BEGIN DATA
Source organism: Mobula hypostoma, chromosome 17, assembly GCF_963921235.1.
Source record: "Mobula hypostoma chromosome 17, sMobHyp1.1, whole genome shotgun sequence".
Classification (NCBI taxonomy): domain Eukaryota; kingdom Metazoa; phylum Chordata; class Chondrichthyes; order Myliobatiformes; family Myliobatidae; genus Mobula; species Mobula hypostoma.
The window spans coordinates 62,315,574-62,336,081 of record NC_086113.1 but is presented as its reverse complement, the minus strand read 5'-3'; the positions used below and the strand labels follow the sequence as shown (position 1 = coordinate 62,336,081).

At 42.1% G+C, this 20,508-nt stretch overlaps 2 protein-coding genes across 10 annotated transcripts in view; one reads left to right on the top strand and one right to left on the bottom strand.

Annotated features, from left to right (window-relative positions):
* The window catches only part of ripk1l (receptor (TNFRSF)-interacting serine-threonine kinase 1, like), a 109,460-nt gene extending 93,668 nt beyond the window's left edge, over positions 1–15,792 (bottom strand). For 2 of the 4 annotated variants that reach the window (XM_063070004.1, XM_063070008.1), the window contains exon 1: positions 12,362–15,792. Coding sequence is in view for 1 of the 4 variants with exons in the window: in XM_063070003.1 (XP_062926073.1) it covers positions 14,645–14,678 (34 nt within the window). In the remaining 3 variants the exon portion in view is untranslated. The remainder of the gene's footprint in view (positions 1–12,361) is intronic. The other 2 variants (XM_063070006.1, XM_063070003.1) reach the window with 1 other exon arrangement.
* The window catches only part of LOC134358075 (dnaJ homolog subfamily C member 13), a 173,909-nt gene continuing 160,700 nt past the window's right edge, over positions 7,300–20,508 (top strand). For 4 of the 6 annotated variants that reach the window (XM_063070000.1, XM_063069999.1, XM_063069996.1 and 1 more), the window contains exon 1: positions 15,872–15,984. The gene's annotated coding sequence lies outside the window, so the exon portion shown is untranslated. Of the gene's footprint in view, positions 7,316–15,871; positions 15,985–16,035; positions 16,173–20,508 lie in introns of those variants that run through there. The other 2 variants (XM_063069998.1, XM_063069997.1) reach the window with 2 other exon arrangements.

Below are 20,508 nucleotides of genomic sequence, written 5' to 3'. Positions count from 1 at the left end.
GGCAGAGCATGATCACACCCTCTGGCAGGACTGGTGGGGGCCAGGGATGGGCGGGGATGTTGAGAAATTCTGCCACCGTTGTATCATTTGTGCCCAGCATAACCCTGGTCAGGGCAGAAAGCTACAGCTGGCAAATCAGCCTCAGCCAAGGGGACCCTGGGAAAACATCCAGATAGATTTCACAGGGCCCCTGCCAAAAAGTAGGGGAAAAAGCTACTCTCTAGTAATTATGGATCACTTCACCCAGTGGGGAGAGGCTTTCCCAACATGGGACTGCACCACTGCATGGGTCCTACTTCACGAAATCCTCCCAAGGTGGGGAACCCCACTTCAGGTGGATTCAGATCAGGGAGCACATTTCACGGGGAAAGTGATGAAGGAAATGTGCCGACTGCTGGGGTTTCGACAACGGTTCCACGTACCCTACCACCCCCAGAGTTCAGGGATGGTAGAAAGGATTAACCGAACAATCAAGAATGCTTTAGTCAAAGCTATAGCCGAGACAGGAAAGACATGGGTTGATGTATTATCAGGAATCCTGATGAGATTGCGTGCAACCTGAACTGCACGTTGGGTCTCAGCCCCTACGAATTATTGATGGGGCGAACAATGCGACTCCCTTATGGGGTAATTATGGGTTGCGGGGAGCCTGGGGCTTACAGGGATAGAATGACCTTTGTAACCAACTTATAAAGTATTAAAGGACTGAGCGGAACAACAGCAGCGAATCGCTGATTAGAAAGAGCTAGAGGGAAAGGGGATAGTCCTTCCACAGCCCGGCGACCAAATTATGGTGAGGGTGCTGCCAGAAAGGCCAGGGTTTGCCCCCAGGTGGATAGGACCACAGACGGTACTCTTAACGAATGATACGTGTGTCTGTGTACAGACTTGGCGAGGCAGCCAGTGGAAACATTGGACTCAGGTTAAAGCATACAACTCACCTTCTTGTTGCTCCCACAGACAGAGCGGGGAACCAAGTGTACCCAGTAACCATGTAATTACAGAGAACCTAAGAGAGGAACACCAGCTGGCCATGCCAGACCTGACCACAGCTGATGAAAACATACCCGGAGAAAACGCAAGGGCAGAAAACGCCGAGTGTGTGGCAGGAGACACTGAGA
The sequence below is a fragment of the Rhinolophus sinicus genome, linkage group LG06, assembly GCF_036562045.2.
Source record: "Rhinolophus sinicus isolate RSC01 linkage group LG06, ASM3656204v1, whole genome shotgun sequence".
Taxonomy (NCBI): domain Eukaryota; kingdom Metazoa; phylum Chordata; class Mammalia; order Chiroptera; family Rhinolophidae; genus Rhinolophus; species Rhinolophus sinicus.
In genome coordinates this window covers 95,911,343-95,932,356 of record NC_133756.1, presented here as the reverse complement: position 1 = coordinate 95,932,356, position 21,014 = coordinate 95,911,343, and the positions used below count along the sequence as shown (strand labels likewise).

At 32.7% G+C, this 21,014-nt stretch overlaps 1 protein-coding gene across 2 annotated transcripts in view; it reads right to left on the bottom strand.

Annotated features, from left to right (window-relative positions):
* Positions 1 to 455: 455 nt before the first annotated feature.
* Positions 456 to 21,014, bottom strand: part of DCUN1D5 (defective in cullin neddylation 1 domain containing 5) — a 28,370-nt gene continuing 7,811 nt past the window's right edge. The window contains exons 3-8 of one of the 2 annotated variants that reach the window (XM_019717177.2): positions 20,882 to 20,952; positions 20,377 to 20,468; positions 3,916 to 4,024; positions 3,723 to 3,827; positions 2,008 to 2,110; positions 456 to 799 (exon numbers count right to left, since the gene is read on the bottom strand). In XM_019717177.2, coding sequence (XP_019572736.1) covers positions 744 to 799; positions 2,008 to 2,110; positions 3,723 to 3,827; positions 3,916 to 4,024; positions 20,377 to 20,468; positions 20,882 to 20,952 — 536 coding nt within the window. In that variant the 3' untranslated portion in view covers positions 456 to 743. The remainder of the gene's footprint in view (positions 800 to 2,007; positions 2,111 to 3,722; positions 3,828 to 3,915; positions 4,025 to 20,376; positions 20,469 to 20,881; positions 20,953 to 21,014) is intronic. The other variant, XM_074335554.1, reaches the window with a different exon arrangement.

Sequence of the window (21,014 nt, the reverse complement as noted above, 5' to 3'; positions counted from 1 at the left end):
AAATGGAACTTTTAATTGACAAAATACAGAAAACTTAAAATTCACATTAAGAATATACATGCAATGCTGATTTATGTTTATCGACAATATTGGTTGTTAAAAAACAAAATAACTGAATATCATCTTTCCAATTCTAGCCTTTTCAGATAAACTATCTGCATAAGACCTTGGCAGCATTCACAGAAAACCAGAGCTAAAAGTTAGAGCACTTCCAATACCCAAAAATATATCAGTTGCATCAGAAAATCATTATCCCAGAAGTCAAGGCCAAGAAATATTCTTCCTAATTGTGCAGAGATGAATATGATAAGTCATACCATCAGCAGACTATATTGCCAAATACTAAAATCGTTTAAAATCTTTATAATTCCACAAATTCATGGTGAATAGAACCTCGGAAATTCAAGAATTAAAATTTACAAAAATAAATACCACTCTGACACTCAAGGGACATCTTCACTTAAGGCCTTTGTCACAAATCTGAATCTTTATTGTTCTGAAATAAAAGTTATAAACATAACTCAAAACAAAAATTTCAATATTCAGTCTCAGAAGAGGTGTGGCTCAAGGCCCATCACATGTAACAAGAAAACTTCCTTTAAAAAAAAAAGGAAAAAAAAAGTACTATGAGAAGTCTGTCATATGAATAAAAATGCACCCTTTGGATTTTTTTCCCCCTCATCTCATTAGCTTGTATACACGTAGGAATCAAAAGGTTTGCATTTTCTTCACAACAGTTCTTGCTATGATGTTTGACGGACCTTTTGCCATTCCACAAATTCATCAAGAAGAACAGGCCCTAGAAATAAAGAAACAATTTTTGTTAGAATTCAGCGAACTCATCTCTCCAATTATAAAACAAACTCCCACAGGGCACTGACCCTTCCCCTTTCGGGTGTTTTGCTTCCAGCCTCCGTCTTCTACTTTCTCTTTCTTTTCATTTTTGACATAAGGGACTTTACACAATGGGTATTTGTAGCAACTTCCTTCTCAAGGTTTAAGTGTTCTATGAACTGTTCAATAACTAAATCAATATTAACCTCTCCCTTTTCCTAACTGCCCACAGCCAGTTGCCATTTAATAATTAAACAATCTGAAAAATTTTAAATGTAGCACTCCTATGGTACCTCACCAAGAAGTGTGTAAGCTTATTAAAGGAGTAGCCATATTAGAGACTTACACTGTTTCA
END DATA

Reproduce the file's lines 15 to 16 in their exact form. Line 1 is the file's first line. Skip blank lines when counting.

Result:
At 32.7% G+C, this 21,014-nt stretch overlaps 1 protein-coding gene across 2 annotated transcripts in view; it reads right to left on the bottom strand.

Annotated features, from left to right (window-relative positions):